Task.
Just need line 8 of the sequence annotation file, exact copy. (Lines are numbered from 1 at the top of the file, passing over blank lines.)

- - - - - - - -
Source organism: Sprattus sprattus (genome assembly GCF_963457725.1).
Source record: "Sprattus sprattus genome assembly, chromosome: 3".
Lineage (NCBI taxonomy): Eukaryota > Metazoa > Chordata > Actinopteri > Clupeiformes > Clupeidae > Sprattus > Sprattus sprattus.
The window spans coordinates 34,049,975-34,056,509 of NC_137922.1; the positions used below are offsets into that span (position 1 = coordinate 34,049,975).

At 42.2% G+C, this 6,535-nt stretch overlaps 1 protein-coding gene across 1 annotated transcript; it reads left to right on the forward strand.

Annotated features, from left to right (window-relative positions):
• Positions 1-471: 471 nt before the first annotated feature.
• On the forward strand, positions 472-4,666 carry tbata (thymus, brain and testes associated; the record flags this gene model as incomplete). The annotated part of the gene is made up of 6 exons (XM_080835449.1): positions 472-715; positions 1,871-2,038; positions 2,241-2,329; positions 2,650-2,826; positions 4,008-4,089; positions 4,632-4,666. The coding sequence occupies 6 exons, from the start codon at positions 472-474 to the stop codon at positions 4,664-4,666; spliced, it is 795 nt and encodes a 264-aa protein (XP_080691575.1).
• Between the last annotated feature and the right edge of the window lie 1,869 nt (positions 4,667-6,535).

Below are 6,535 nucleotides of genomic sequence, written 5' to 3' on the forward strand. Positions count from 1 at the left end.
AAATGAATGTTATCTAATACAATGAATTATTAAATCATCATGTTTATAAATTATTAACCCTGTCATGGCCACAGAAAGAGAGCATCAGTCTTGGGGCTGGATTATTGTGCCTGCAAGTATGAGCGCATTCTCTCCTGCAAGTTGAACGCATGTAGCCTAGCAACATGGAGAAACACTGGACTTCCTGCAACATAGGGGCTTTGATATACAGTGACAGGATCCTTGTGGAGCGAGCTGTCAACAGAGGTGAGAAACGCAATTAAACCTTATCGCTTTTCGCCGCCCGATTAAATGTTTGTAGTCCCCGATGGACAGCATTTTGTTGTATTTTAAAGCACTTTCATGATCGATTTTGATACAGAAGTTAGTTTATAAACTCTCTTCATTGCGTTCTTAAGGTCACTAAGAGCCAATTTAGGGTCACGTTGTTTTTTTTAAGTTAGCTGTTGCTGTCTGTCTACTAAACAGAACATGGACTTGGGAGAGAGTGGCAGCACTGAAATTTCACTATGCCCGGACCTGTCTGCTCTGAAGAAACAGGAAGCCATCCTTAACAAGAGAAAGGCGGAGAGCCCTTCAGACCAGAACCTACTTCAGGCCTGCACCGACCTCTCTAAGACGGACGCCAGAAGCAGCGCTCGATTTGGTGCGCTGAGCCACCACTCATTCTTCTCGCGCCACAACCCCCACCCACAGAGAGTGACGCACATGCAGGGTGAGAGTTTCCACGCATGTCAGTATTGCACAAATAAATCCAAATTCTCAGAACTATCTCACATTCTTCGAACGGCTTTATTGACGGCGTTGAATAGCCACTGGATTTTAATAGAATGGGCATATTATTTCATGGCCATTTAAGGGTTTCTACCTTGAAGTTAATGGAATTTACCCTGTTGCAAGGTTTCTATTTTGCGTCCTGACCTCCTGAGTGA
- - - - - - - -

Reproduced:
• On the forward strand, positions 472-4,666 carry tbata (thymus, brain and testes associated; the record flags this gene model as incomplete). The annotated part of the gene is made up of 6 exons (XM_080835449.1): positions 472-715; positions 1,871-2,038; positions 2,241-2,329; positions 2,650-2,826; positions 4,008-4,089; positions 4,632-4,666. The coding sequence occupies 6 exons, from the start codon at positions 472-474 to the stop codon at positions 4,664-4,666; spliced, it is 795 nt and encodes a 264-aa protein (XP_080691575.1).